After studying law I vectored towards journalism by accident and it's the only job I've done since. It's a job that has taken me on a private jet to Jaisalmer - where I wrote India's first feature on fractional ownership of business jets - to the badlands of west UP where India's sugar economy is inextricably now tied to politics. I'm a big fan of new business models and crafty entrepreneurs. Fortunately for me, there are plenty of those in Asia at the moment.
In 2003, there was an unforeseen change at Parliament House: Members of Parliament noticed that the insides of the building, cleaned by the Central Public Works Department (CPWD), looked like they could do with some more scrubbing, while the areas around the library and the annex had taken on a brand new squeaky clean finish.
The CPWD, which had been cleaning government buildings in Lutyens Delhi since Independence, had outsourced part of their job to a little known company from Pune, Bharat Vikas India. Armed with high-pressure water jets and industrial vacuum cleaners, instead of the usual brooms and mops, Bharat Vikas managed to make such an impression on the MPs that they asked the firm to bid for contracts for the main Parliament building, Rashtrapati Bhavan and the Prime Minister’s residence.
It has been eight years, and two governments, since then. But no matter who has held the purse strings, Bharat Vikas has bagged the contract each time. “Given that the Parliament is a very sensitive location to operate in, I would say their performance has been good,” says Neeraj Dasandani, executive engineer, CPWD.
Winning the bid to clean India’s highest corridors of power helped Bharat Vikas Group (BVG), the holding company, write its own success story and become the largest housekeeping company in India.
But, in 2003, winning the bid to clean the Parliament House brought its own problem. It was a small company, with revenue of less than Rs. 10 crore, and bidding for the six-month contract would need an upfront investment of Rs. 50 lakh in equipment.
While some within the company balked at the cost, BVG founder Hanmant Gaikwad was convinced. “If we did good work, I saw no reason why the contract would not be renewed,” he says. This decision saw the company increase its revenue from Rs. 16 crore in 2005 to more than Rs. 400 crore in 2010. He has also attracted private equity investments from Kotak Private Equity and 3i Capital.
Equity infusion is what will propel the company into a full-service facilities management company, believes Gaikwad, and is the only way he can maintain high profitability in an industry known for sub-scale players and low profitability. “I won’t be surprised if we clock Rs. 2,500 crore in the next five years,” he says.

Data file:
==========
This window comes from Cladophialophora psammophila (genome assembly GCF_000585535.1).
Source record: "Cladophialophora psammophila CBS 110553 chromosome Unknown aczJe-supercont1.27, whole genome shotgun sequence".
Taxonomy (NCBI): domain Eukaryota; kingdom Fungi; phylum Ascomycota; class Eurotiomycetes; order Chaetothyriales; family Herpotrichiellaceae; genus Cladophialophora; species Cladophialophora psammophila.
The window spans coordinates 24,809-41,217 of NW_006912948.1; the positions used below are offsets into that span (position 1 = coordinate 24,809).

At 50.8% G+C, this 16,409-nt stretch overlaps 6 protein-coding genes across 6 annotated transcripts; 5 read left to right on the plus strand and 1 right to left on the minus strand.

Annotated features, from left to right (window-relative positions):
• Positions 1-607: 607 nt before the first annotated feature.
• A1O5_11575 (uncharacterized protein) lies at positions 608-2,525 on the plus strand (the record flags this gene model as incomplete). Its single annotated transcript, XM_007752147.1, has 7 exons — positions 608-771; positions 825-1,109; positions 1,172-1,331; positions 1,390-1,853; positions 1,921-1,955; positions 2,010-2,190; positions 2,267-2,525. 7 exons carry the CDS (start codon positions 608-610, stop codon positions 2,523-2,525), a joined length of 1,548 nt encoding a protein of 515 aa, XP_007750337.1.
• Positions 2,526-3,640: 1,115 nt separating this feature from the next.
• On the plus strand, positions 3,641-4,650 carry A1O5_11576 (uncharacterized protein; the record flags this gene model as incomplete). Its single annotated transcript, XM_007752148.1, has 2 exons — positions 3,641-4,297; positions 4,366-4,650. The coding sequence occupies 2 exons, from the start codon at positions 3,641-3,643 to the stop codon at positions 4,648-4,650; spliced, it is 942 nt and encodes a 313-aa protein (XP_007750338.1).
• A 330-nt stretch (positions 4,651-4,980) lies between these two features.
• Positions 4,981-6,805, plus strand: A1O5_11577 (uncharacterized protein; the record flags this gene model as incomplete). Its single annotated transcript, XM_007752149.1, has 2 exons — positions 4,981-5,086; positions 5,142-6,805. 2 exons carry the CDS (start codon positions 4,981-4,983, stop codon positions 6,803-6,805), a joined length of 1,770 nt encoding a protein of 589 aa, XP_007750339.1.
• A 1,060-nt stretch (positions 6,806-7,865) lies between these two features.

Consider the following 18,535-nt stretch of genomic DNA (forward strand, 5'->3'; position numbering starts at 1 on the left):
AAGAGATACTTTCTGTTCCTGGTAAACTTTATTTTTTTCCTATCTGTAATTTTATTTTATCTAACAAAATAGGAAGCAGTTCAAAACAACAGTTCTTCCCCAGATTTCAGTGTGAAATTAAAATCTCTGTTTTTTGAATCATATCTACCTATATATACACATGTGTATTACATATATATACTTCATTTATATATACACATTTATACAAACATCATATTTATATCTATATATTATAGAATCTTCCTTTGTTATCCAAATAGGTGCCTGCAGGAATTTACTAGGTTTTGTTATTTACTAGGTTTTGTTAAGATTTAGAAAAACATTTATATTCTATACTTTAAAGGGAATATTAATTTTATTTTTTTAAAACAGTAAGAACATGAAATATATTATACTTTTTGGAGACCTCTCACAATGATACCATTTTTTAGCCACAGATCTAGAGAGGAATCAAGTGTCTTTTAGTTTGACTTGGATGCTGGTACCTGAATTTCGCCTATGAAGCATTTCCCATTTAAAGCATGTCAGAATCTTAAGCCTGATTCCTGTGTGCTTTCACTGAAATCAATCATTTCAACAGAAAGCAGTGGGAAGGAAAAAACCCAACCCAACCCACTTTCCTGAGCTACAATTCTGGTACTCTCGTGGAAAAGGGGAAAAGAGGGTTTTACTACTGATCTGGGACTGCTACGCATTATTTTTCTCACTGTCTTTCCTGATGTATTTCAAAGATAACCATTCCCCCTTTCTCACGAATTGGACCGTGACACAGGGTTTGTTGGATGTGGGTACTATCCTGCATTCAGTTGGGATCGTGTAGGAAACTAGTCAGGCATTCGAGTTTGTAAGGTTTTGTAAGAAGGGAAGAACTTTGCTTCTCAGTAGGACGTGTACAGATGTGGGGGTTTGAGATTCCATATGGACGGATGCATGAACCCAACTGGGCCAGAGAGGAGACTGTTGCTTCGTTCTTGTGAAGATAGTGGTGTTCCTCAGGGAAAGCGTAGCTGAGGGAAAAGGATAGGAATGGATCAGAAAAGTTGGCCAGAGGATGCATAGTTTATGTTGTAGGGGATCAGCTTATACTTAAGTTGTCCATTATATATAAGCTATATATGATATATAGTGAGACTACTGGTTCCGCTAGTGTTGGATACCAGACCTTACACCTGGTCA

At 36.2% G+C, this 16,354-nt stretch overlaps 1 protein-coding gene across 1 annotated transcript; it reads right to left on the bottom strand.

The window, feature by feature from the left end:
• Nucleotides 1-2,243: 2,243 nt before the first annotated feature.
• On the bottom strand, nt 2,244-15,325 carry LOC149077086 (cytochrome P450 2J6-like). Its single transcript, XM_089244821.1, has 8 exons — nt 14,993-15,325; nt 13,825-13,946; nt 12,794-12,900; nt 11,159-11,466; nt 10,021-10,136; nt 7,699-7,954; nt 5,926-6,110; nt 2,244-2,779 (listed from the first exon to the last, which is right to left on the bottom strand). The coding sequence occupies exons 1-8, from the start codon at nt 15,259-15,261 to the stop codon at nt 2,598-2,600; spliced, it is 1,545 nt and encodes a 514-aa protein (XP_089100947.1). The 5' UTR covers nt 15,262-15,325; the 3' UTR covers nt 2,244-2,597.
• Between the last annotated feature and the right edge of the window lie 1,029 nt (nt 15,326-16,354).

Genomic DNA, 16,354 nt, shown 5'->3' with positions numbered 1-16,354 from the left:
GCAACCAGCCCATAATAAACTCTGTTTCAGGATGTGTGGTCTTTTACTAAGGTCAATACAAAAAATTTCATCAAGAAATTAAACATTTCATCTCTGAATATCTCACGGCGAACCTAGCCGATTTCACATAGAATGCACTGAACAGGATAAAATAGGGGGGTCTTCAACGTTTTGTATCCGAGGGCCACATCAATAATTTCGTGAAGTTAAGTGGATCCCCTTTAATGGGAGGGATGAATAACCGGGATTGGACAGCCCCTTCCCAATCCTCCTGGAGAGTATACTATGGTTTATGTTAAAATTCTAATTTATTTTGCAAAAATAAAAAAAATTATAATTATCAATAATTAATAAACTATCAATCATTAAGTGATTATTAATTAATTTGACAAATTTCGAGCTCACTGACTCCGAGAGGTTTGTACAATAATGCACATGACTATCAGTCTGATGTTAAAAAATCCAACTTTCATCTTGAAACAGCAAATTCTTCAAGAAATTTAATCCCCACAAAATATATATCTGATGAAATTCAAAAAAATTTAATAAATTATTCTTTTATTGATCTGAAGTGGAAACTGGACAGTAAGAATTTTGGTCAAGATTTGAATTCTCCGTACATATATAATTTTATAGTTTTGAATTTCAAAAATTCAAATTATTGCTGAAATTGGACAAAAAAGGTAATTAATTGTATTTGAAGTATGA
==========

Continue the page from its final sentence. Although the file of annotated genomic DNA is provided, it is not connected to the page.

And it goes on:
With 25,000 employees, BVG is not a large company. But India’s facilities management services (FMS) industry — estimated to be worth $2.85 billion by 2012, according to a Grant and Thornton report — is highly fragmented. It has just about 15 organised players (who have less than 10 percent of the market share) and 500 small operators, among whom many have struggled to grow.
The 38-year-old Gaikwad’s success has more to it than a good business decision. His childhood in Pune had been a tough one: A chronically ill father had depleted the family savings and, on his father’s death, he was left scrounging for his fees in the third year of college. Unable to afford the Re. 1 bus fare to college on most days, he cycled 21 km each way.
Former colleagues remember Gaikwad as a man in a hurry. But until 1997, he — an engineer at the Pune Tata Motors plant for three years by then — had no idea he would get into the business of cleaning.
In 1997, a couple of events changed the course of his career.
Gaikwad and a colleague, Ganesh Limaye, saved the Tata Motors management Rs. 2 crore by suggesting ways to use old electric cables worth Rs. 2-3 crore that were simply going to waste at the plant. “At that time, no one would bother with old cables,” says Limaye, now in charge of BVG’s purchases. Gaikwad and Limaye studied the cables and realised they could be used for new car models after some modifications. This won Gaikwad instant recognition from his employers and this would help him in future deals and projects.
The second incident was when some people from Gaikwad’s native village in Satara, Maharashtra, approached him for jobs at Tata Motors. The plant management agreed to hire eight of them, but could not employ them on the company rolls. Gaikwad suggested that he could employ the people in a trust he had registered and Tata Motors could pay the trust. Given their confidence in him, Tata Motors not only accepted his suggestion but also helped him get Rs. 60 lakh in loan from Tata Finance to buy cleaning equipment.